2013 National Book Award Shortlists Released

October 16, 2013 | 15 books mentioned 4 2 min read

The contenders for the 2013 National Book Award were pared down to a five nominees in each category today. Winners will be announced in New York City on November 20.

Fans of Jhumpa Lahiri will be excited to know that after missing out on yesterday’s Man Booker Prize, the Lowland author is still squarely in the running for the National Book Award. Of course, in order to attain the honor she’s going to have to beat out former Millions Top Ten member George Saunders and Millions favorite Rachel Kushner – as well as previous NBA winner Thomas Pynchon. On the nonfiction list, Millions readers should recognize George Packer’s The Unwinding, which Chris Barsanti called an “awe-inspiring X-Ray of the modern American soul.”

At the final awards ceremony on November 20, each finalist will receive $1,000, and each winner will receive an additional $10,000. Additional awards will also be goven to E.L. Doctorow and Maya Angelou, who will be receiving the Medal for Distinguished Contribution to American Letters and the Literarian Award for Outstanding Contribution to the American Literary Community, respectively. The National Book Foundation has also announced that free e-books will be released containing excerpts from each of the works on the shortlist. (We’ll have more on that when it’s available.) Edit: The new e-books are now available for the Fiction Finalists, Nonfiction Finalists, Poetry Finalists, and Young People’s Literature Finalists. (E-books for other platforms are available here.)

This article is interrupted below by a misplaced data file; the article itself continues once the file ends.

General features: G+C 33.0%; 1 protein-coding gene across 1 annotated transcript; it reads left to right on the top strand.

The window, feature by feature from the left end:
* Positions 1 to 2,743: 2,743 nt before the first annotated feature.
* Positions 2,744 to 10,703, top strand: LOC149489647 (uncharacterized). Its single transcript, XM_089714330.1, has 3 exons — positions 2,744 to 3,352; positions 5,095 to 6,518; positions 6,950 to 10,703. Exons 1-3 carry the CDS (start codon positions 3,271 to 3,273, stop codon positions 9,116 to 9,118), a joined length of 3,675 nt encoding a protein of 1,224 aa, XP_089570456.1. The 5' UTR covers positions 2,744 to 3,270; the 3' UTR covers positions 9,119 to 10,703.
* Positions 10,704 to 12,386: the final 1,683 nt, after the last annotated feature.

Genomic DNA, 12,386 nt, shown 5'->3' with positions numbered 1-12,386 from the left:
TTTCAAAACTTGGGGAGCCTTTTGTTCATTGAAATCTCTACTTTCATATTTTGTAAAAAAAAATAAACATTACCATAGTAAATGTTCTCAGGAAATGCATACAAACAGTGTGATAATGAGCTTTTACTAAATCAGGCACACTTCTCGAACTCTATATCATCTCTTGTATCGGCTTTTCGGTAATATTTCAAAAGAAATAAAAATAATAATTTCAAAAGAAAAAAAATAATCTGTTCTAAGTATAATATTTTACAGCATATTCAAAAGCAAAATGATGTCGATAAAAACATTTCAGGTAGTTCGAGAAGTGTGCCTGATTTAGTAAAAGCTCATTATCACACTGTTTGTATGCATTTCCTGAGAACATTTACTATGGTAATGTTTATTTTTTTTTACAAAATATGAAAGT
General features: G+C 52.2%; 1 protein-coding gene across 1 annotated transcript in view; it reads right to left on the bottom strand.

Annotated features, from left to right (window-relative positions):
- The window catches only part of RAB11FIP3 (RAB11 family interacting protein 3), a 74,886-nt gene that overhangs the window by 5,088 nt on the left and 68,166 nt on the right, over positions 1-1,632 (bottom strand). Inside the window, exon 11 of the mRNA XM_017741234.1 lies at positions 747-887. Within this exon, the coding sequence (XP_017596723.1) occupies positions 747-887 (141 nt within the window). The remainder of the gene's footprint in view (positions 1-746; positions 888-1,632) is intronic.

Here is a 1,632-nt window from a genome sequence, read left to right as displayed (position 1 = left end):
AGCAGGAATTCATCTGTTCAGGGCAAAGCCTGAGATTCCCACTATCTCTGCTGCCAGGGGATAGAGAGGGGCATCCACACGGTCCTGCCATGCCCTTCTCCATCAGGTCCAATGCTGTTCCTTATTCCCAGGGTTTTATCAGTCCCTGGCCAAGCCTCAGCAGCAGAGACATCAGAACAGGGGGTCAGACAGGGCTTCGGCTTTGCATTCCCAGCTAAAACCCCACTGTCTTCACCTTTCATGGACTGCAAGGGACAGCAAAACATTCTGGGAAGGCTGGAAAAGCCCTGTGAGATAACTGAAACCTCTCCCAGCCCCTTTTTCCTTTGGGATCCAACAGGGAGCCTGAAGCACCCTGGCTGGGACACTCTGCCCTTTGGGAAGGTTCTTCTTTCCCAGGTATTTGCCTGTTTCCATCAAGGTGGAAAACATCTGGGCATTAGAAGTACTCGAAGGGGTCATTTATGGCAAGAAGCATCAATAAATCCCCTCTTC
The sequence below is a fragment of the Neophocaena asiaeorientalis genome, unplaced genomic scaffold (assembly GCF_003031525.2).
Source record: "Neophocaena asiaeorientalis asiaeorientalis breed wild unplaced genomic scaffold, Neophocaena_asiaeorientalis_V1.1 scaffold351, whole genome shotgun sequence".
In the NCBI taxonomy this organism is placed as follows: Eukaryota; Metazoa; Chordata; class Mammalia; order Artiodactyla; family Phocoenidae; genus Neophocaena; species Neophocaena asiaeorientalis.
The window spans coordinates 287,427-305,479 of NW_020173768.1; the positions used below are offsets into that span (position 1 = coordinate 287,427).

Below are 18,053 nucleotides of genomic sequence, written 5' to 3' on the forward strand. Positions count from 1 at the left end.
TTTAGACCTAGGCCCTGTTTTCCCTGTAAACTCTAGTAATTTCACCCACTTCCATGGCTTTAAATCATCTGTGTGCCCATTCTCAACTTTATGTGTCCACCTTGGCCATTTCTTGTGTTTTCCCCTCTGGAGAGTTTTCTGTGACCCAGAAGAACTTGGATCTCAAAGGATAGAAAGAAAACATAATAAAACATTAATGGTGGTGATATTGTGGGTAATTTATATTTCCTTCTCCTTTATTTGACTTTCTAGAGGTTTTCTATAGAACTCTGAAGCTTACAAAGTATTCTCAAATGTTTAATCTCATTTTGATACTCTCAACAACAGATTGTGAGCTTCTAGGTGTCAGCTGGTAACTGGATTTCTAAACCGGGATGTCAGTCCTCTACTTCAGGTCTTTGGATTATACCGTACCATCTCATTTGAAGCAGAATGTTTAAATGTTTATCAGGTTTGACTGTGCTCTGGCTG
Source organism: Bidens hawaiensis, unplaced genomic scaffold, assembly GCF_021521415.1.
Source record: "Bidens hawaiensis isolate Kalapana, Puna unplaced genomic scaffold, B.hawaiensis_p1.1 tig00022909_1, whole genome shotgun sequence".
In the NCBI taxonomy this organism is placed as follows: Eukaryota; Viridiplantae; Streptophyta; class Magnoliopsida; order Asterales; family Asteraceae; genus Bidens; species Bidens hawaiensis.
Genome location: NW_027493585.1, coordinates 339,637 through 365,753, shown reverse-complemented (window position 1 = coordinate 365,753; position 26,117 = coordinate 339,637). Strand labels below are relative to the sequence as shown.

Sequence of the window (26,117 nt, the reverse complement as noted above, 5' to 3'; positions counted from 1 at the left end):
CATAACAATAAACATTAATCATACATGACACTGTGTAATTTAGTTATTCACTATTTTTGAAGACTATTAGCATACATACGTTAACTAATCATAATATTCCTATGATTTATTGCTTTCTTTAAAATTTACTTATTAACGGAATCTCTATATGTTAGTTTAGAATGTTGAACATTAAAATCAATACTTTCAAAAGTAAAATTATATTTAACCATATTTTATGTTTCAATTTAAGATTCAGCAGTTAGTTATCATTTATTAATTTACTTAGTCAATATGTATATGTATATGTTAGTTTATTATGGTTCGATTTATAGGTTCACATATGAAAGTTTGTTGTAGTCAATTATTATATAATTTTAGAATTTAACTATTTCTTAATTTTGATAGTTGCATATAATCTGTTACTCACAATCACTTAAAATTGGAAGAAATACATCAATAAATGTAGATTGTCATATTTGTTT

Here’s a list of the finalists in all four categories with bonus links and excerpts where available:







Young People’s Literature:


This is the byline used for site announcements and for articles by more than one Millions contributor.


  1. Strong list in fiction, but personally I think it’s an epic fail that THE WOMAN WHO LOST HER SOUL by Bob Shacochis isn’t included. That is one fantastic, important and relevant novel….

  2. I haven’t read any of these books or these authors but I would like to. Thanks for sharing, I have been wanting to read Lahiri’s novels for awhile.

  3. I only read George Saunders’ Tenth of December from this list. I don’t recall any of the stories really gripping me the way that a short story by Flannery O’ Connor would grip me and stay with me forever. Saunders is an interesting fellow, writing from the have nots perspective and the minds of corporate middle managers. This is a useful and relevant perspective today, and a much needed Point of View. He made an interesting graduation speech at a University I cannot recall, much in the same vein as David Foster Wallace’s graduation speech. I’m a fan of Pynchon, but reluctant to read the Bleeding Edge until I make my way through Against the Day and Mason & Dixon, which keep getting pushed to the middle of my reading queue. I’ve never read Jhumpa Lahiri and don’t think that I ever will because I don’t care about the experiences of Indians trying to assimilate in the West. This list overall, seems frightfully tame.

Add Your Comment:

Your email address will not be published. Required fields are marked *

This site uses Akismet to reduce spam. Learn how your comment data is processed.